IDOL MAY HAVE TWO TALENT CONTESTS NEXT SEASON
American Idol will continue with four judges, despite the departure of Paula Abdul, producers of the show and the Fox network said Thursday. For the time being, they said, Abdul will be replaced by guest judges. They have already lined up singers Katy Perry and Victoria "Posh Spice" Beckham. It was not clear whether the guest judges will also be auditioning for a permanent spot on the show. Meanwhile, it was not clear whether the producers of the show had left the door open a crack for Abdul to return. Even Nigel Lythgoe, the former executive producer of Idol, seemed unsure when he was interviewed by reporters at the Television Critics Association press tour in Pasadena. "I still don't know that she is going to leave Idol," he said. "Until Idol goes on the air there are always opportunities for renegotiations." He indicated that he plans to meet with Abdul over the weekend to talk about the possibility of her appearance on So You Think You Can Dance, which he produces for Fox.
FOX YANKS FAMILY GUY ABORTION EPISODE
Fox TV confirmed Thursday that it will not air an episode of Family Guy in which one of the principal characters undergoes an abortion. Fox Entertainment President Kevin Reilly told members of the Television Critics Association in Pasadena Thursday that his decision to yank the episode prompted by concerns of an advertiser backlash. He said that he had raised his concerns with Seth MacFarlane, the show's creator, but that MacFarlane had declined to alter the script. "We don't censor Seth," Reilly said. "It was a business decision." He said that at the time the issue arose, "there was a tough conversation going on with [advertisers], and we didn't need the headache." Nevertheless, he indicated, the episode will be included in the Family Guy DVD of the eighth season.
CBS RECOVERING FROM BLACK EYE
Not even the highest-rated network can escape the vicissitudes of the current economy. CBS said on Thursday that is operating income fell 62 percent in the second quarter, but unlike some other media conglomerates, managed to stay in the black. In a conference call with analysts, CBS chief Les Moonves predicted, "The worst is behind us" and said that ad sales during the current quarter are stronger than a year ago. He also predicted that some government initiatives like "Cash for Clunkers" and healthcare programs will generate additional revenue for CBS's radio and TV stations as the administration launches its efforts to inform the public about them. In its SEC filing, the company said that its operating income in the second quarter fell to $242.2 million versus $637 million during the comparable quarter a year ago. Earnings plummeted to $15.4 million, down from $408.4 million a year ago -- a 96-percent plunge.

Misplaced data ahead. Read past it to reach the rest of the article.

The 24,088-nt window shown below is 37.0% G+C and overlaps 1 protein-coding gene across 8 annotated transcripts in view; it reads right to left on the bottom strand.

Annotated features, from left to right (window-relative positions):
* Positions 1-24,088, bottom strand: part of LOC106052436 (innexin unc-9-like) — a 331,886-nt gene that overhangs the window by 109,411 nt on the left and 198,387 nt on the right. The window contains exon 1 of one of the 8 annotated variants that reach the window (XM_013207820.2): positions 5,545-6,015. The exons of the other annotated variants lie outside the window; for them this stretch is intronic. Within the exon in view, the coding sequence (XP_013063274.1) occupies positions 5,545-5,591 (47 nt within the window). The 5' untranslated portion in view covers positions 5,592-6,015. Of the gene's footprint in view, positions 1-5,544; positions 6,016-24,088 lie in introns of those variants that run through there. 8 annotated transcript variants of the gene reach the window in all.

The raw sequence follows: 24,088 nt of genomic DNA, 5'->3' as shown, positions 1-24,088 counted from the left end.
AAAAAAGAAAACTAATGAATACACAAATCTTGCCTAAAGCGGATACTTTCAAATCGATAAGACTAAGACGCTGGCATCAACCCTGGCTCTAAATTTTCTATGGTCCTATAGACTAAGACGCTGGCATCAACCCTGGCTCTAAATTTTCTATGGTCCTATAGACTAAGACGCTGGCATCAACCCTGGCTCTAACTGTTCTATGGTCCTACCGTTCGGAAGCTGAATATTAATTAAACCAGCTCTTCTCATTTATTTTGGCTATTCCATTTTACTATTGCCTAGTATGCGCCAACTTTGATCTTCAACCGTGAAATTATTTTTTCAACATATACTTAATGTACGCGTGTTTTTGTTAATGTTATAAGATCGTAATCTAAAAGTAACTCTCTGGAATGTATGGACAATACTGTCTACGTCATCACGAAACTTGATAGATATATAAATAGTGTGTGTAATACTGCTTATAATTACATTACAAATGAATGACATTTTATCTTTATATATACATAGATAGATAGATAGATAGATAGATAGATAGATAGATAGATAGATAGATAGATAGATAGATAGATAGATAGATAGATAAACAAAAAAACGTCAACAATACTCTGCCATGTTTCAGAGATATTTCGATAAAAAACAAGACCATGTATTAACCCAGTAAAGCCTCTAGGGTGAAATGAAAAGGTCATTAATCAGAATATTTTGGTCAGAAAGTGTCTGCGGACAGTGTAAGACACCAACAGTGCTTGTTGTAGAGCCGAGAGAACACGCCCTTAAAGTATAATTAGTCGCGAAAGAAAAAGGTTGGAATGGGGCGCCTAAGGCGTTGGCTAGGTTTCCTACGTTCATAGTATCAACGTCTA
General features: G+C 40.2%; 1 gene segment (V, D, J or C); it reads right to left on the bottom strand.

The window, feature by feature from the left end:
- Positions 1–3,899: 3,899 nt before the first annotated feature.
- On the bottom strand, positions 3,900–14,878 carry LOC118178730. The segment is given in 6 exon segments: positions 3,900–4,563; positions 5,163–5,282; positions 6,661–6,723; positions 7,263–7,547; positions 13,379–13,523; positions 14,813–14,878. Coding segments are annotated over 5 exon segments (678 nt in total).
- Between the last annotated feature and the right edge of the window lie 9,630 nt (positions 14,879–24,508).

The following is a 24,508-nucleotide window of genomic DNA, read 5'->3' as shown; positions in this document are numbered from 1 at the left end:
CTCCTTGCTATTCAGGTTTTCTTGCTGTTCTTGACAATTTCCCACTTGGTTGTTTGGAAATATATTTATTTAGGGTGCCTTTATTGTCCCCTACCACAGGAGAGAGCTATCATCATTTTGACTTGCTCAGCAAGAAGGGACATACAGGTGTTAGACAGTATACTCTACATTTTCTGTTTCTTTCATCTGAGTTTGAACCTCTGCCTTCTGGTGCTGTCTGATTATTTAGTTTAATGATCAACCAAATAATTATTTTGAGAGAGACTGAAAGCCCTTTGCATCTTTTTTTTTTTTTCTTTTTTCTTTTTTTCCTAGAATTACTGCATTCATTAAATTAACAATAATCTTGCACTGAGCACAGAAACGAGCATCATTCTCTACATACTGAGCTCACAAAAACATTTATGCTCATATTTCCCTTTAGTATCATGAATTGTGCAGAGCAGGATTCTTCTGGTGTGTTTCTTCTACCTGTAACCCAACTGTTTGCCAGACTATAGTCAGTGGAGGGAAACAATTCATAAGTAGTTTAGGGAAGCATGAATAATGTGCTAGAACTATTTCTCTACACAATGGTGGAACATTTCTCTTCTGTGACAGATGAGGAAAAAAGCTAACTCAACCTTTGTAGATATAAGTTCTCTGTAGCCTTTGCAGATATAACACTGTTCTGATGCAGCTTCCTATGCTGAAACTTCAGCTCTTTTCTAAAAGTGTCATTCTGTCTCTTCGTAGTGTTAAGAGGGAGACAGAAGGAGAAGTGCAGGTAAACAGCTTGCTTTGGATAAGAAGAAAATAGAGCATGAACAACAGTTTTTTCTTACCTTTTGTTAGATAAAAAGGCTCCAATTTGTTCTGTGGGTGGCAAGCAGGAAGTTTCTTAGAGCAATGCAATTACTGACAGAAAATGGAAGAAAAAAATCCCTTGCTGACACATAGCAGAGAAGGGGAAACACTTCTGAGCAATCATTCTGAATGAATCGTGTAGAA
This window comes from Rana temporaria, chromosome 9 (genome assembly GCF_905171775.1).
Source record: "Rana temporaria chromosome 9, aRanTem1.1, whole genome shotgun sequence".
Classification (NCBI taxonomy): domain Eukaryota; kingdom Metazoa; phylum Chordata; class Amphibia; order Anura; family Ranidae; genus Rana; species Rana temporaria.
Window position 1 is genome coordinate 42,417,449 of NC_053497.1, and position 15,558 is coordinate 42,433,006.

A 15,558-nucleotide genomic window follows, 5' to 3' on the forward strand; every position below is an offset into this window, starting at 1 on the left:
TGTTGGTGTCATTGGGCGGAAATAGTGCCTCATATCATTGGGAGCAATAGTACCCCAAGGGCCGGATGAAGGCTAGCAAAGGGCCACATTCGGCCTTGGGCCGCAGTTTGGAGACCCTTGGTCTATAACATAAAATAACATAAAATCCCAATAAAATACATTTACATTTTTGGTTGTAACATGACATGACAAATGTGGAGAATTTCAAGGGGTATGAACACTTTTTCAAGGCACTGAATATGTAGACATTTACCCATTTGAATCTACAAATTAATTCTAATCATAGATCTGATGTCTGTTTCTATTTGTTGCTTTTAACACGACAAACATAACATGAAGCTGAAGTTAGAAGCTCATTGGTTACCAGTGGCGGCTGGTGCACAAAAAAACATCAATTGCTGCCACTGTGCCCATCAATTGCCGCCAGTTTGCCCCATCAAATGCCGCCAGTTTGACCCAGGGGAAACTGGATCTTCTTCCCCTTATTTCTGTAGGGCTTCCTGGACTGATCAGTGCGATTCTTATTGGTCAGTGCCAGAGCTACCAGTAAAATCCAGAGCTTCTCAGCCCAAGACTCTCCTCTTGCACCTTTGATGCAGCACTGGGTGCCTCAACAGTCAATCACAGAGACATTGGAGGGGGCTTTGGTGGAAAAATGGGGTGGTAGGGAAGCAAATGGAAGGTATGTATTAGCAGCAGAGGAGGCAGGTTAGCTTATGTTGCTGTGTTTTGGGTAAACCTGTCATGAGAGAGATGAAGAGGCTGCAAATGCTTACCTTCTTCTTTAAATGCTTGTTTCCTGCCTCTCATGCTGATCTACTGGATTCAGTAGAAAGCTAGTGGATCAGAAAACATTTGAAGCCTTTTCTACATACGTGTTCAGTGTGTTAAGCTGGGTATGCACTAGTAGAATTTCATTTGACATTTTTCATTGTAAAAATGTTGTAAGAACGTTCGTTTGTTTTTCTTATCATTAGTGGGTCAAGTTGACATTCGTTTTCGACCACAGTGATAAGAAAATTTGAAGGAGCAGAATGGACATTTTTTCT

ALL THREE LATE-NIGHT SHOWS DOING FINE, RATINGS SUGGEST
There was encouraging ratings news for all three late-night network TV shows on Thursday. CBS's Late Show with David Letterman drew far more viewers that NBC's Tonight show with Conan O'Brien. Late Show attracted 3.4 million viewers to Tonight's 2.6 million. But among the key group of 18-49-year-old viewers, Tonight led with 1.4 million to Late Show's 1.0 million. ABC's Nightline tied with Late Show for the lead in overall viewers and edged out Late Show among adults 18-49.
WILL SUPREME COURT SESSIONS BE TELEVISED?
The head of the Radio-Television News Directors Association said Wednesday that she is "encouraged" by comments made by Judge Sonia Sotomayor during her confirmation hearing about the possibility of allowing cameras inside the Supreme Court. Asked how she stood on the issue, Sotomayor responded, "I have had positive experiences with cameras when I have been asked to join experiments using cameras in the courtroom" In a statement RTNDA Chairman Stacey Woelfel said, "I'm encouraged that Justice Sotomayor used the word 'positive' to describe her experiences with cameras in the courtroom. ... The prospect that our viewers may soon be able to get that same coverage of the Supreme Court is very exciting indeed." Sotomayor's predecessor, David Souter, was a vocal opponent of allowing TV coverage of Supreme Court hearings.